The one and only Dave Drebes of MoScout lays out the math this morning for a new potential trillion dollar industry headquartered right here in Missouri. We’re talking about small modular nuclear reactors. Here’s the math: the reactors will sell for between $500 million to $2 billion. I’ve had folks tell me $1.1 billion is the target price point. (Drebes uses $1 billion per as his number.)

Around the world, there are 220 nuclear plants either being built or planned. Because SMRs are smaller, cheaper, safer, and would come off an assembly-line like process, they’re likely to be a viable replacement for many of those plants. To replace those 220 old-school nuke plants, there would need to be 1,100 small modular reactors built.

1,100 units times $1.1 billion per equals $1.2 trillion.

Now, there are still some big ifs in this equation. The first variable is the grant from the federal government. The second is convincing Westinghouse that, not only is mid-Missouri the place to do all the training and placement of the first reactors, it’s also the place to build the assembly line. We have some advantage in this regard. We have rail and river transport. We have an educated workforce. And we have Linn State, Lincoln University, and the University of Missouri nearby to train potential workers in all the different types of jobs that will be necessary.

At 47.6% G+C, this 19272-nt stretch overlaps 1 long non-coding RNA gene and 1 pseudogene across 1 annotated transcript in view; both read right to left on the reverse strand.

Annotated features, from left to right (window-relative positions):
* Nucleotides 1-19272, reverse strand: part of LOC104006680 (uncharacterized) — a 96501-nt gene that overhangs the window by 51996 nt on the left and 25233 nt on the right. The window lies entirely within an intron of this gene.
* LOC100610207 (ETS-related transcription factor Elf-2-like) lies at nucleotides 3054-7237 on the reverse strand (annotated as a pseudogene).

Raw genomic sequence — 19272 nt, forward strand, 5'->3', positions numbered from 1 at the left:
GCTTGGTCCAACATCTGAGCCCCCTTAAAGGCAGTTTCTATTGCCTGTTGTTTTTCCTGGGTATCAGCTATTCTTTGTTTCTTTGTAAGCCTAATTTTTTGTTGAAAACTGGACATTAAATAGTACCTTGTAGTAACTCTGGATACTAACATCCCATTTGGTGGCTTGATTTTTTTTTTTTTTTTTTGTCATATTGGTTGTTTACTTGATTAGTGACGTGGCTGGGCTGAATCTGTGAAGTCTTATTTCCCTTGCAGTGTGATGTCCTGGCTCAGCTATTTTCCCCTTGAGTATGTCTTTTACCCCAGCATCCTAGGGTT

There’s likely to be serious competition from other areas in Missouri along the Mississippi River. But I think it’s likely that Missouri will be the most likely place for manufacture given proximity to Callaway.

As I said last week in the paper, it’s as if the year is 1898 and Henry Ford has a little shop across the river. If Ameren and Westinghouse win this grant from the federal government for SMRs, it has the potential to set our local economy on an incredibly positive path. To give you another metaphor, the Missouri River Valley could be the Silicon Valley of SMRs.

ABC 17 Interview on Missouri’s Economy

ABC 17 reports on the recent numbers from the Commerce Department: Missouri ranks 43rd out of all 50 states for growth and the state’s gross domestic product was only up a fraction of percent. I made the story cut, arguing that the state of Missouri is doing economic development all wrong: